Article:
She had a front row seat for much of that as the wife of a career Army officer, Norman C. Pardue, who she married on June 30, 1942 just months after the United States entered World War II. The couple would have two sons, Norman Jr. and Douglas.Jackie was an early feminist in many ways, though not one who made the news. Her parents paid for their sons to attend college but not daughters, so Jackie set up shop as a hairdresser in her college dorm at Samford University to pay her own way. Later, she left home, despite her father's wishes, for Washington, DC to be near the man she would marry. She started her own business, a beauty shop in Shirlington just outside DC and for years earned substantially more money than her military husband. She sold the business to move with her family to Germany where Norman served in the post-war occupation. After returning stateside from that tour of duty, the family moved to several cities as the Army promoted Norman to higher ranks and Jackie settled into life as a commanding officer's wife. Norman took command of the St. Louis Ordinance District which was given the task of developing America's first space satellite, and Jackie hosted receptions for many of the scientists engaged in winning the space race.After that tour of duty, Norman was promoted to colonel, sent for a year of study at the Army War College in Carlisle, Pa., and then was assigned to a joint military command in Asia. The family moved to Taipei, Taiwan where Nationalist China and what was then called Red China still engaged in cannon fire, lobbing propaganda shells between the islands of Quemoy and Matsu and the mainland.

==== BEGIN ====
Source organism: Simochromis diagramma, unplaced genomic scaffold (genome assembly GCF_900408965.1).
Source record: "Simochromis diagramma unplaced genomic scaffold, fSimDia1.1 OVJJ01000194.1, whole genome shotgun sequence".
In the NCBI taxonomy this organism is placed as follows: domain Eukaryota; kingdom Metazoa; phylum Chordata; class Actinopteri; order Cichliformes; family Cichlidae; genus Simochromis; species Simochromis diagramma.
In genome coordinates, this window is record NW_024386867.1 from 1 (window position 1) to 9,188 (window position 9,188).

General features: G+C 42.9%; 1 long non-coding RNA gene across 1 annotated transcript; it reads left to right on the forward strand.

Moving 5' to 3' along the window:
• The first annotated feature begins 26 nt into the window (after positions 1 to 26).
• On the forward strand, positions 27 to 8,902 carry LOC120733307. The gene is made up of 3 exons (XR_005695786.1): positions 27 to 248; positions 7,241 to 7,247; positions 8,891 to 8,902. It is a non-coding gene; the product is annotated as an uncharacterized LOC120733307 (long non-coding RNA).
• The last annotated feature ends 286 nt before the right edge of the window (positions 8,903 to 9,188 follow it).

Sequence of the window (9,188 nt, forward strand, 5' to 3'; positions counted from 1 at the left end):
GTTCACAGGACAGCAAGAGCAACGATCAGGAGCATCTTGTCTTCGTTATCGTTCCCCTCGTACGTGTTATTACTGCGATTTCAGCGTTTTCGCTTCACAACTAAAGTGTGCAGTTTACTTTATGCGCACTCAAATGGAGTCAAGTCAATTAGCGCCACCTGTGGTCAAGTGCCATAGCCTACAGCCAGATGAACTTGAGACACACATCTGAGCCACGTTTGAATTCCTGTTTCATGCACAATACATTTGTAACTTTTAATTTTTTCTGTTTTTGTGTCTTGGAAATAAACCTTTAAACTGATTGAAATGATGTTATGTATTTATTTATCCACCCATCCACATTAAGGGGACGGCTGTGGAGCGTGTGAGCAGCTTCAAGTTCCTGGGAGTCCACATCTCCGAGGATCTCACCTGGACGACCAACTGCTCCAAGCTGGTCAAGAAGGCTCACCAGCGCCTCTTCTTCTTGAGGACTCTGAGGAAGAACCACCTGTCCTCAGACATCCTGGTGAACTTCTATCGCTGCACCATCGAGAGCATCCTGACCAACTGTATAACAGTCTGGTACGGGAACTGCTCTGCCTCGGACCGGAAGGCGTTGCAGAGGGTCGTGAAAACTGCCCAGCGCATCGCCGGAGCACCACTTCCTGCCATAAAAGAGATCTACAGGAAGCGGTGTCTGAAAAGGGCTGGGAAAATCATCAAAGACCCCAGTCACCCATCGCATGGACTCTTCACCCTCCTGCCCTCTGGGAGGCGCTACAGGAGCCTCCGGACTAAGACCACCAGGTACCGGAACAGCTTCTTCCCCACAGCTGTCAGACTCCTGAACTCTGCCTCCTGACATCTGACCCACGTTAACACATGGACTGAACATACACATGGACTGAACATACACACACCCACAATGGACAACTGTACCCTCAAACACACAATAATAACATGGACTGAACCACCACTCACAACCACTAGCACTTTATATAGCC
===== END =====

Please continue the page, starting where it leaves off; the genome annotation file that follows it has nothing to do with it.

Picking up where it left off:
After returning from Taiwan, Norman took a couple of stateside posts before being sent to Vietnam. It was the only assignment Jackie didn't accompany him on since WW II.By then, Norman had early stages of the Parkinson's disease that ultimately would force him into retirement and turn Jackie into a full-time nurse, caring for him at home for 10 years until his death in 1979.
For a while after that Jackie struggled with loneliness but her gregarious nature and lifelong love of cards, especially bridge, soon won her a wide circle of friends who liked nothing better than to go on ocean cruises where they played cards and drank Champaign.Jackie also found love again in the form of a gentle man who didn't play bridge but was a card sharp at pinochle, a perfect game for two that they played often as they traveled together for seven years until his sudden death.With the love and support of her card playing friends, Jackie lived on her own in Manassas, Va. and continued to drive a car in the congested Washington suburbs traffic until she turned 95 and moved in with her son, Doug and his wife Judy in Charleston, SC where she died peacefully in her sleep.Almost to the end, she retained her joy of playing pranks. One of those hangs on a wall at Doug's home. It's the giant tooth of a prehistoric shark. She bought the tooth at an Edisto Island store and hid it until she and Doug went to search for the small, black prehistoric shark's teeth that waves wash-up on Edisto's beach. Most of those teeth are just an inch or so long.
While Doug searched one part of the beach for the small teeth, Jackie dropped her hidden monster to the sand and waited for him to wander back near her and find it. He excitedly announced his discovery to all of those nearby. Soon, dozens of beachgoers circled for a view of the giantcontinued...